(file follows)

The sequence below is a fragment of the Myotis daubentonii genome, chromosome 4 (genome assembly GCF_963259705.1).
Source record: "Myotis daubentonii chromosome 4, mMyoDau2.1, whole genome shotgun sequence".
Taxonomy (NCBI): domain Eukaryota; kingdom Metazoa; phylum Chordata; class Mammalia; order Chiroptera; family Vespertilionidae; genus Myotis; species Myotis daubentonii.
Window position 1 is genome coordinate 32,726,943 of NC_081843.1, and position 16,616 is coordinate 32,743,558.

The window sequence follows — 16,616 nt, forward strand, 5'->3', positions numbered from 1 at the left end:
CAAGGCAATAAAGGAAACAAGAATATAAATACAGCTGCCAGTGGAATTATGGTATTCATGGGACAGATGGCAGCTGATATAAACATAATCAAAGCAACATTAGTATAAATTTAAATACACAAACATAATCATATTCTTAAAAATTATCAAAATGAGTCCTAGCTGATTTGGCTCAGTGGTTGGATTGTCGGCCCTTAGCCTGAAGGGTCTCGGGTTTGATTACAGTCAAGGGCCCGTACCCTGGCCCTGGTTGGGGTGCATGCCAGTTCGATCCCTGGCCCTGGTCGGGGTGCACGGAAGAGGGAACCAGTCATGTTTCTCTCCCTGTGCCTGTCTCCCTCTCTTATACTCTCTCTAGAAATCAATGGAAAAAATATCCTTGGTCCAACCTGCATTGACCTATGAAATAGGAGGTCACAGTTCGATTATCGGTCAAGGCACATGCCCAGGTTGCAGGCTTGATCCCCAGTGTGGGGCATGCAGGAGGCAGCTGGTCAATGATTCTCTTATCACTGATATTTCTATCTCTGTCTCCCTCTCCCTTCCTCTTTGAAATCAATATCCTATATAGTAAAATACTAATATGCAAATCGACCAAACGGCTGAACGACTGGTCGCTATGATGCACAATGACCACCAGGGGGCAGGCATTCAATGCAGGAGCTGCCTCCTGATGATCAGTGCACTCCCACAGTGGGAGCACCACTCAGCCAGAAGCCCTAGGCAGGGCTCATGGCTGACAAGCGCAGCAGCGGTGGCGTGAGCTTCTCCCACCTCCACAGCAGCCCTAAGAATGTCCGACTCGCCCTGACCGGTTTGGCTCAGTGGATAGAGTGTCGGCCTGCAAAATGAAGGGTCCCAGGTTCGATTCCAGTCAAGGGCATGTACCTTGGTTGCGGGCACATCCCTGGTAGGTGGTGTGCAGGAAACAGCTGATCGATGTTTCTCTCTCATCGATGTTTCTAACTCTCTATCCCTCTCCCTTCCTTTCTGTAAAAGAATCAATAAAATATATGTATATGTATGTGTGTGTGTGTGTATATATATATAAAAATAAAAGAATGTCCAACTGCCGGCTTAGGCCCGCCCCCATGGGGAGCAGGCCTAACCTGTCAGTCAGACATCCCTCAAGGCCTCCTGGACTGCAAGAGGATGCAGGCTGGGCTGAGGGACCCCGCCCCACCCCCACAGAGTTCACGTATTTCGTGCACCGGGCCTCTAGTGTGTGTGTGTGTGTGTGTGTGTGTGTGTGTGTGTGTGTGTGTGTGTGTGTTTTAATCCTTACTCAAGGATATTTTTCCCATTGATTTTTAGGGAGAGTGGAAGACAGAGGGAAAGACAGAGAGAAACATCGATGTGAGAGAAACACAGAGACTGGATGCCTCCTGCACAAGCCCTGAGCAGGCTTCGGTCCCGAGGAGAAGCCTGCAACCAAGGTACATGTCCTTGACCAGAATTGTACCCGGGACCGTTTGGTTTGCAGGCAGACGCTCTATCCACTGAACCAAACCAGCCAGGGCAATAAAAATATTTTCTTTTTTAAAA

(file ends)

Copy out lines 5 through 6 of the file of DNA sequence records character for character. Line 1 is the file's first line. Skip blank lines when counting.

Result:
The window sequence follows — 16,616 nt, forward strand, 5'->3', positions numbered from 1 at the left end:
CAAGGCAATAAAGGAAACAAGAATATAAATACAGCTGCCAGTGGAATTATGGTATTCATGGGACAGATGGCAGCTGATATAAACATAATCAAAGCAACATTAGTATAAATTTAAATACACAAACATAATCATATTCTTAAAAATTATCAAAATGAGTCCTAGCTGATTTGGCTCAGTGGTTGGATTGTCGGCCCTTAGCCTGAAGGGTCTCGGGTTTGATTACAGTCAAGGGCCCGTACCCTGGCCCTGGTTGGGGTGCATGCCAGTTCGATCCCTGGCCCTGGTCGGGGTGCACGGAAGAGGGAACCAGTCATGTTTCTCTCCCTGTGCCTGTCTCCCTCTCTTATACTCTCTCTAGAAATCAATGGAAAAAATATCCTTGGTCCAACCTGCATTGACCTATGAAATAGGAGGTCACAGTTCGATTATCGGTCAAGGCACATGCCCAGGTTGCAGGCTTGATCCCCAGTGTGGGGCATGCAGGAGGCAGCTGGTCAATGATTCTCTTATCACTGATATTTCTATCTCTGTCTCCCTCTCCCTTCCTCTTTGAAATCAATATCCTATATAGTAAAATACTAATATGCAAATCGACCAAACGGCTGAACGACTGGTCGCTATGATGCACAATGACCACCAGGGGGCAGGCATTCAATGCAGGAGCTGCCTCCTGATGATCAGTGCACTCCCACAGTGGGAGCACCACTCAGCCAGAAGCCCTAGGCAGGGCTCATGGCTGACAAGCGCAGCAGCGGTGGCGTGAGCTTCTCCCACCTCCACAGCAGCCCTAAGAATGTCCGACTCGCCCTGACCGGTTTGGCTCAGTGGATAGAGTGTCGGCCTGCAAAATGAAGGGTCCCAGGTTCGATTCCAGTCAAGGGCATGTACCTTGGTTGCGGGCACATCCCTGGTAGGTGGTGTGCAGGAAACAGCTGATCGATGTTTCTCTCTCATCGATGTTTCTAACTCTCTATCCCTCTCCCTTCCTTTCTGTAAAAGAATCAATAAAATATATGTATATGTATGTGTGTGTGTGTGTATATATATATAAAAATAAAAGAATGTCCAACTGCCGGCTTAGGCCCGCCCCCATGGGGAGCAGGCCTAACCTGTCAGTCAGACATCCCTCAAGGCCTCCTGGACTGCAAGAGGATGCAGGCTGGGCTGAGGGACCCCGCCCCACCCCCACAGAGTTCACGTATTTCGTGCACCGGGCCTCTAGTGTGTGTGTGTGTGTGTGTGTGTGTGTGTGTGTGTGTGTGTGTGTGTGTGTTTTAATCCTTACTCAAGGATATTTTTCCCATTGATTTTTAGGGAGAGTGGAAGACAGAGGGAAAGACAGAGAGAAACATCGATGTGAGAGAAACACAGAGACTGGATGCCTCCTGCACAAGCCCTGAGCAGGCTTCGGTCCCGAGGAGAAGCCTGCAACCAAGGTACATGTCCTTGACCAGAATTGTACCCGGGACCGTTTGGTTTGCAGGCAGACGCTCTATCCACTGAACCAAACCAGCCAGGGCAATAAAAATATTTTCTTTTTTAAAA